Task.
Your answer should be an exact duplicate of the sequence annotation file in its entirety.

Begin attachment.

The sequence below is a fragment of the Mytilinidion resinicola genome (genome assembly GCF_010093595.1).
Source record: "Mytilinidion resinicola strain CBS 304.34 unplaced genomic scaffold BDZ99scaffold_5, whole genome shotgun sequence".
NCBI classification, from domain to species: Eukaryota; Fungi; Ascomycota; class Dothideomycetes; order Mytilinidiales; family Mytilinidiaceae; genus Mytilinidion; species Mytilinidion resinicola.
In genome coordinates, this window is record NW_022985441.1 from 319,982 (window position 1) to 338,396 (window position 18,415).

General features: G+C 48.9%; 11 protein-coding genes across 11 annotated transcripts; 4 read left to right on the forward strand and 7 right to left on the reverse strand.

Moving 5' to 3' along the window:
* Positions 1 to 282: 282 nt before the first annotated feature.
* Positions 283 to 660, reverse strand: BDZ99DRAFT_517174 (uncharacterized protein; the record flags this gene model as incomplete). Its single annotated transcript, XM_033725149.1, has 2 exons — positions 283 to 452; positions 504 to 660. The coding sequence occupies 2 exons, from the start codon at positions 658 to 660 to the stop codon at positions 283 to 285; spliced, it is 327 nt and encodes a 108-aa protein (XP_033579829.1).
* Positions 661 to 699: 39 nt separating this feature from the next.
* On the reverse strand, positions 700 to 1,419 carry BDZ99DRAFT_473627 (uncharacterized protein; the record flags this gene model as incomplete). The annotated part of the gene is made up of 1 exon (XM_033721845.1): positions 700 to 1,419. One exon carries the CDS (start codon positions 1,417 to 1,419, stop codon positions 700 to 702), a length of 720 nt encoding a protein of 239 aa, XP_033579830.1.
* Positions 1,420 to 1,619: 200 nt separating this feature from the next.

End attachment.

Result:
The sequence below is a fragment of the Mytilinidion resinicola genome (genome assembly GCF_010093595.1).
Source record: "Mytilinidion resinicola strain CBS 304.34 unplaced genomic scaffold BDZ99scaffold_5, whole genome shotgun sequence".
NCBI classification, from domain to species: Eukaryota; Fungi; Ascomycota; class Dothideomycetes; order Mytilinidiales; family Mytilinidiaceae; genus Mytilinidion; species Mytilinidion resinicola.
In genome coordinates, this window is record NW_022985441.1 from 319,982 (window position 1) to 338,396 (window position 18,415).

General features: G+C 48.9%; 11 protein-coding genes across 11 annotated transcripts; 4 read left to right on the forward strand and 7 right to left on the reverse strand.

Moving 5' to 3' along the window:
* Positions 1 to 282: 282 nt before the first annotated feature.
* Positions 283 to 660, reverse strand: BDZ99DRAFT_517174 (uncharacterized protein; the record flags this gene model as incomplete). Its single annotated transcript, XM_033725149.1, has 2 exons — positions 283 to 452; positions 504 to 660. The coding sequence occupies 2 exons, from the start codon at positions 658 to 660 to the stop codon at positions 283 to 285; spliced, it is 327 nt and encodes a 108-aa protein (XP_033579829.1).
* Positions 661 to 699: 39 nt separating this feature from the next.
* On the reverse strand, positions 700 to 1,419 carry BDZ99DRAFT_473627 (uncharacterized protein; the record flags this gene model as incomplete). The annotated part of the gene is made up of 1 exon (XM_033721845.1): positions 700 to 1,419. One exon carries the CDS (start codon positions 1,417 to 1,419, stop codon positions 700 to 702), a length of 720 nt encoding a protein of 239 aa, XP_033579830.1.
* Positions 1,420 to 1,619: 200 nt separating this feature from the next.